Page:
An advocacy group says internet connectivity is rapidly being restored in Iran after a weeklong government-imposed shutdown in response to widespread protests.

The group NetBlocks said Saturday that connectivity had suddenly reached 60% Saturday afternoon.

It said on Twitter: “Internet access is being restored in (hash)Iran after a weeklong internet shutdown amid widespread protests.”

Confirmed: Internet access is being restored in #Iran after a weeklong internet shutdown amid widespread protests; real-time network data show national connectivity now up to 64% of normal levels as of shutdown hour 163 📈📵#IranProtests#Internet4Iran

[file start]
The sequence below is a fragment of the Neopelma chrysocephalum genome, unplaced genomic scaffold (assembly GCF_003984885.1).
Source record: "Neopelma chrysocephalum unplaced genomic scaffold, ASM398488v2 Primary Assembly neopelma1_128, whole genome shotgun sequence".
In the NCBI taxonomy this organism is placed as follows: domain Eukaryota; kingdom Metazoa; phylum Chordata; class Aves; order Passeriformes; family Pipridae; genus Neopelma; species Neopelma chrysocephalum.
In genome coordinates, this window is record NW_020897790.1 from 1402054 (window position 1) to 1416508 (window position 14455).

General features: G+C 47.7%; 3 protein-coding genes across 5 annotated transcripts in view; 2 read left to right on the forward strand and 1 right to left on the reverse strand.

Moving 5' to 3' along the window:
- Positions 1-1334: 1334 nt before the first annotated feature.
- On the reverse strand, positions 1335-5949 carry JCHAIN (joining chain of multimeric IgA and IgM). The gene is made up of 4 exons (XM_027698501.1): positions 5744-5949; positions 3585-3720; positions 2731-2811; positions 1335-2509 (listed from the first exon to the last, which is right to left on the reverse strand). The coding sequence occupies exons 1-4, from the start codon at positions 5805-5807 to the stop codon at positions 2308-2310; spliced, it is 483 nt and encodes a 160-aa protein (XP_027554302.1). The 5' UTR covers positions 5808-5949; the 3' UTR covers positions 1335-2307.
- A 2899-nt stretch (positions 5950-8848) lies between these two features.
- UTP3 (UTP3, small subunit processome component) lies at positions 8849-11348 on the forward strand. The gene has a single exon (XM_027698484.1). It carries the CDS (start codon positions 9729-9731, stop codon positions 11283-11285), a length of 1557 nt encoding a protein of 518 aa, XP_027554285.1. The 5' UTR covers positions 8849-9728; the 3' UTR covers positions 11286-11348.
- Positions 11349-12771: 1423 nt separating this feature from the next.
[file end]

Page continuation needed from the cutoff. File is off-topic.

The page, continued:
📰https://t.co/XQmiaOlRL7pic.twitter.com/eimWEIEmrI

— NetBlocks.org (@netblocks) November 23, 2019

There were reports that internet service remained spotty in the capital, Tehran, though others around the country began reporting they could again access it.

The order comes a week after the Nov. 15 gasoline price hike, which sparked demonstrations that rapidly turned violent, seeing gas stations, banks and stores burned to the ground.

Amnesty International said it believes the unrest and the crackdown killed at least 106 people. Iran disputes that figure without offering its own. A U.N. office earlier said it feared the unrest may have killed “a significant number of people.”

 


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